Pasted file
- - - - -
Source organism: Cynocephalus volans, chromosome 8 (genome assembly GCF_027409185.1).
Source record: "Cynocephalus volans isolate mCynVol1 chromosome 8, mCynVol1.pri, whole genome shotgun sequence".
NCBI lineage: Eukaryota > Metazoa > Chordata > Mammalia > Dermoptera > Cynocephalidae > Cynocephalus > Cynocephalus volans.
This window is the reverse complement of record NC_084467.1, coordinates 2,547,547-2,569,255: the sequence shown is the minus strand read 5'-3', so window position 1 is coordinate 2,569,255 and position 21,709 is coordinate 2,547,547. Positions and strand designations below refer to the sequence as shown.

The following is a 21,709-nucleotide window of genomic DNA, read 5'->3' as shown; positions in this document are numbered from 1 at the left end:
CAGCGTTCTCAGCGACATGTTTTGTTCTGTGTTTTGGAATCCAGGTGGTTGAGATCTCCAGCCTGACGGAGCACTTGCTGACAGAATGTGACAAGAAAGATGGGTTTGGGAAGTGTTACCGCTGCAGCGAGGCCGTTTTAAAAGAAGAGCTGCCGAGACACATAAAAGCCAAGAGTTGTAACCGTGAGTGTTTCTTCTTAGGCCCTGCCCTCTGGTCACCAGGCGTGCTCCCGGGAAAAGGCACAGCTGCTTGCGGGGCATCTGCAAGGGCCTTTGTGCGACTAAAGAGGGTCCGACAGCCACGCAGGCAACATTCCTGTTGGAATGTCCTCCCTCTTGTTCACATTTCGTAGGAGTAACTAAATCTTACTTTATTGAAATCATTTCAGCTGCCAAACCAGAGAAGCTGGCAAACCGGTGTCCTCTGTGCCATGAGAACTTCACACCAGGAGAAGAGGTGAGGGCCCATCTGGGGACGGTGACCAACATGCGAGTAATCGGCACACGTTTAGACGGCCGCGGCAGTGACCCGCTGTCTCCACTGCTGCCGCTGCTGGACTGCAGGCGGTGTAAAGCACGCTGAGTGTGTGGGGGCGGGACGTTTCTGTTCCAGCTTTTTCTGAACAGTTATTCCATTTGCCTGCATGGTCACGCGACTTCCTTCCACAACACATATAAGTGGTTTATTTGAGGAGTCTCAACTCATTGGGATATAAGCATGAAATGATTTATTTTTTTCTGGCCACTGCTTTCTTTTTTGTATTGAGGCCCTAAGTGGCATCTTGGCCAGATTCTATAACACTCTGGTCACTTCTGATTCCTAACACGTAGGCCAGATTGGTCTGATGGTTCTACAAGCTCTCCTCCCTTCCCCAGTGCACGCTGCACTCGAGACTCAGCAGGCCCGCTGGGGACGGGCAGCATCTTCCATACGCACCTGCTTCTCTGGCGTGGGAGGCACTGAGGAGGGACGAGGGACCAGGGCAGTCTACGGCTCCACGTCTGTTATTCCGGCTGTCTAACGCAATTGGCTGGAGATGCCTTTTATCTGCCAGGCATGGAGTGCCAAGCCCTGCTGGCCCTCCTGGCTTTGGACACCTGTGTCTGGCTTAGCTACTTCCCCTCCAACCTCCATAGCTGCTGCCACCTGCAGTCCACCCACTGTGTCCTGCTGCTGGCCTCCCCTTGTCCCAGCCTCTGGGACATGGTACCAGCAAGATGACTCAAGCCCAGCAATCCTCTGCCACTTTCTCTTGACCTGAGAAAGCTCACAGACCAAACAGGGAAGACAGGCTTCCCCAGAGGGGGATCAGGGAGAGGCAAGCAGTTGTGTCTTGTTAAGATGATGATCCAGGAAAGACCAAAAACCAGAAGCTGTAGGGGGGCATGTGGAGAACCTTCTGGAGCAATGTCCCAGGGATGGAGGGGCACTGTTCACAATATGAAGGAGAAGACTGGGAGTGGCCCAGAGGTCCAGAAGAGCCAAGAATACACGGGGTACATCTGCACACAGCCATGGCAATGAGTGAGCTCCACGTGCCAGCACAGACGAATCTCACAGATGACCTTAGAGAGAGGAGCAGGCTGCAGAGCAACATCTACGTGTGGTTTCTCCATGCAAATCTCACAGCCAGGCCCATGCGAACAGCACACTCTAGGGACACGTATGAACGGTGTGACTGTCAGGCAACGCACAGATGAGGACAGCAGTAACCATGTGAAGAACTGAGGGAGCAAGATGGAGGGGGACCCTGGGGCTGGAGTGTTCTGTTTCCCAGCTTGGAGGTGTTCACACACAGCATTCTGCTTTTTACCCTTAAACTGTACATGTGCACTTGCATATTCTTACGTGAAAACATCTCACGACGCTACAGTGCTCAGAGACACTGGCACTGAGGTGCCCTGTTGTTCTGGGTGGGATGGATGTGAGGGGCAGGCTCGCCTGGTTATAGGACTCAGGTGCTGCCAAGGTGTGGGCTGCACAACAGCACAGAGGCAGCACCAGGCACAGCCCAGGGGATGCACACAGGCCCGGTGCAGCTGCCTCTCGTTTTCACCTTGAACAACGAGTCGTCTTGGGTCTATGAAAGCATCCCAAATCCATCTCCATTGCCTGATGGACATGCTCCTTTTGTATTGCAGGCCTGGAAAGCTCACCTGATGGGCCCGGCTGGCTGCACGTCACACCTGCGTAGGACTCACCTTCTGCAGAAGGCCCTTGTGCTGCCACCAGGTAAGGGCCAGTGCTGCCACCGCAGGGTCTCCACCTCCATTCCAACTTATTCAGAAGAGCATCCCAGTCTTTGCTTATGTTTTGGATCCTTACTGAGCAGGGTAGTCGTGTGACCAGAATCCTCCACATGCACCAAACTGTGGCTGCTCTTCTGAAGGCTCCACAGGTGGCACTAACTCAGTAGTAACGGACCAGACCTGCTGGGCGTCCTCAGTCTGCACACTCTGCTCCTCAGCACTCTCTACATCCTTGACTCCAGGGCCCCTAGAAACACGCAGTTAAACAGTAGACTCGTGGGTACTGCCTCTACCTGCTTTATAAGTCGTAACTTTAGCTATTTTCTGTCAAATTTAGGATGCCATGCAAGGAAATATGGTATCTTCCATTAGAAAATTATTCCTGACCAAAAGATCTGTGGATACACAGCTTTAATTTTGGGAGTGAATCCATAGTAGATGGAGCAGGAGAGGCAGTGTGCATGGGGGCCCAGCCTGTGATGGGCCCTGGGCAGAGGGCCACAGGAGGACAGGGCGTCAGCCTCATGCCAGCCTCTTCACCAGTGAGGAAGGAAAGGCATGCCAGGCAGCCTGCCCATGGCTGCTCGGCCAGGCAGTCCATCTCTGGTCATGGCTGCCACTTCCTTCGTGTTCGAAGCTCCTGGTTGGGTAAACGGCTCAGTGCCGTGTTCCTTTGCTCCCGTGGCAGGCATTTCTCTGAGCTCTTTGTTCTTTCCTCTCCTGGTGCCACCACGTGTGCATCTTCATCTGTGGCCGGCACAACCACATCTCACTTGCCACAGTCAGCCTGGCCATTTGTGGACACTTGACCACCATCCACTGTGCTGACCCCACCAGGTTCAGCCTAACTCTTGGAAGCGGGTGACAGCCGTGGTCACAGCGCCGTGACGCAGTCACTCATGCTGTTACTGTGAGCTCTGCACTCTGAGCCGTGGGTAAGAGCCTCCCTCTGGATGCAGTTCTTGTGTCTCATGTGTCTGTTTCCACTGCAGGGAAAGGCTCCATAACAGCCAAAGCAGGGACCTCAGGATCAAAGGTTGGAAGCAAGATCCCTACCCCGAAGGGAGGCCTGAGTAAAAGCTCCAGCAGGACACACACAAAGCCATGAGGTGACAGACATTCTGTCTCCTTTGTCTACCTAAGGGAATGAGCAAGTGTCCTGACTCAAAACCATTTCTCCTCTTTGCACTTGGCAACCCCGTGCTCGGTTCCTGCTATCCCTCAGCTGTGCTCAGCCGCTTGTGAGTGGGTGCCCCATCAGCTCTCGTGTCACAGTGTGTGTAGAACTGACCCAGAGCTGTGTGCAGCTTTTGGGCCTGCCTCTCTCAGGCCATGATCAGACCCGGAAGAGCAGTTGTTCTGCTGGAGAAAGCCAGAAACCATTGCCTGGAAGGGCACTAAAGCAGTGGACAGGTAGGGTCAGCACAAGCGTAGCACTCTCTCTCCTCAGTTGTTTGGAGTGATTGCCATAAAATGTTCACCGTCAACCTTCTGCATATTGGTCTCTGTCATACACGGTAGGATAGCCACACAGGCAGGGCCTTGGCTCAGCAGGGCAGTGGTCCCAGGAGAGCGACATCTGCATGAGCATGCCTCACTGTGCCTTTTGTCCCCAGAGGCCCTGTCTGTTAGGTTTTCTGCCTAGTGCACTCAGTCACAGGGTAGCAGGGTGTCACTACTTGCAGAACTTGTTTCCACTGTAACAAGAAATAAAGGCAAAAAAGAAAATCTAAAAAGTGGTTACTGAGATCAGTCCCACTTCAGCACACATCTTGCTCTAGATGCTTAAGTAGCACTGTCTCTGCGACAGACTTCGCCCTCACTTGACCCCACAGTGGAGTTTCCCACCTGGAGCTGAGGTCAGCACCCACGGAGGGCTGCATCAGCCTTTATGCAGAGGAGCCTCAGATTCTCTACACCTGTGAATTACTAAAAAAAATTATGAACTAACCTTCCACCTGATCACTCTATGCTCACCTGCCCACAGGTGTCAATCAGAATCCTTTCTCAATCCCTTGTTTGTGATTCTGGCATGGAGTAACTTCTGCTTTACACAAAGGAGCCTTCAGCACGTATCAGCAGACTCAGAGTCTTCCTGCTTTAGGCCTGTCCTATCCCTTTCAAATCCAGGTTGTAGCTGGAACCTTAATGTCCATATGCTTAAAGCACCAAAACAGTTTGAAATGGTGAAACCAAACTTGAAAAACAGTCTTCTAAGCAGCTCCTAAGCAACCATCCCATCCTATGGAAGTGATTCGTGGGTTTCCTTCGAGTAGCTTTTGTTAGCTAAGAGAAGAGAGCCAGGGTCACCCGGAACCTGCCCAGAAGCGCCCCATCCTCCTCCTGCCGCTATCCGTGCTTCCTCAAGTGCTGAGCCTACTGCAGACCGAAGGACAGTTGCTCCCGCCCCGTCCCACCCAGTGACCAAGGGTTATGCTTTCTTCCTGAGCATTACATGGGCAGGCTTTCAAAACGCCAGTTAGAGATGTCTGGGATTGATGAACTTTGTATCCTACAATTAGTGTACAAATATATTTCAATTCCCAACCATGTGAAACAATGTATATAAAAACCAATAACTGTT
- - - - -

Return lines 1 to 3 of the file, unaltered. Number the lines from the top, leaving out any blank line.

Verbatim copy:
Source organism: Cynocephalus volans, chromosome 8 (genome assembly GCF_027409185.1).
Source record: "Cynocephalus volans isolate mCynVol1 chromosome 8, mCynVol1.pri, whole genome shotgun sequence".
NCBI lineage: Eukaryota > Metazoa > Chordata > Mammalia > Dermoptera > Cynocephalidae > Cynocephalus > Cynocephalus volans.